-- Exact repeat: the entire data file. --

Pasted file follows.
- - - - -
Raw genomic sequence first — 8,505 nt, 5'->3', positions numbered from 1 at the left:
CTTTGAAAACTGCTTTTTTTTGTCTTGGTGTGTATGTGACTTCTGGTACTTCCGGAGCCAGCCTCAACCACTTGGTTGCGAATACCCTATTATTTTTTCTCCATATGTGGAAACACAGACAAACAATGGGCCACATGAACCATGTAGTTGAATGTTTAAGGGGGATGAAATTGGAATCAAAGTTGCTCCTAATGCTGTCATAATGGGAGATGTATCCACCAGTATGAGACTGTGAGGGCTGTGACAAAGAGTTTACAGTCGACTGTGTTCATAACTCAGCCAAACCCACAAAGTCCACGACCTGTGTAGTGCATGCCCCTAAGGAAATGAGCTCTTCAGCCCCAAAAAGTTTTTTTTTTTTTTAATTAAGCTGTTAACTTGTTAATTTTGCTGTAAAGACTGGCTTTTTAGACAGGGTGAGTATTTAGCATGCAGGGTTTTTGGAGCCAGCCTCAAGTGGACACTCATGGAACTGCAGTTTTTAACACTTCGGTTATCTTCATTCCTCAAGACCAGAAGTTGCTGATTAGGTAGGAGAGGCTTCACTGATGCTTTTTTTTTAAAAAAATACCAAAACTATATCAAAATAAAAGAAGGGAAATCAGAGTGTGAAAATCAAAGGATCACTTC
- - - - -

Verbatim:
Raw genomic sequence first — 8,505 nt, 5'->3', positions numbered from 1 at the left:
CTTTGAAAACTGCTTTTTTTTGTCTTGGTGTGTATGTGACTTCTGGTACTTCCGGAGCCAGCCTCAACCACTTGGTTGCGAATACCCTATTATTTTTTCTCCATATGTGGAAACACAGACAAACAATGGGCCACATGAACCATGTAGTTGAATGTTTAAGGGGGATGAAATTGGAATCAAAGTTGCTCCTAATGCTGTCATAATGGGAGATGTATCCACCAGTATGAGACTGTGAGGGCTGTGACAAAGAGTTTACAGTCGACTGTGTTCATAACTCAGCCAAACCCACAAAGTCCACGACCTGTGTAGTGCATGCCCCTAAGGAAATGAGCTCTTCAGCCCCAAAAAGTTTTTTTTTTTTTTAATTAAGCTGTTAACTTGTTAATTTTGCTGTAAAGACTGGCTTTTTAGACAGGGTGAGTATTTAGCATGCAGGGTTTTTGGAGCCAGCCTCAAGTGGACACTCATGGAACTGCAGTTTTTAACACTTCGGTTATCTTCATTCCTCAAGACCAGAAGTTGCTGATTAGGTAGGAGAGGCTTCACTGATGCTTTTTTTTTAAAAAAATACCAAAACTATATCAAAATAAAAGAAGGGAAATCAGAGTGTGAAAATCAAAGGATCACTTC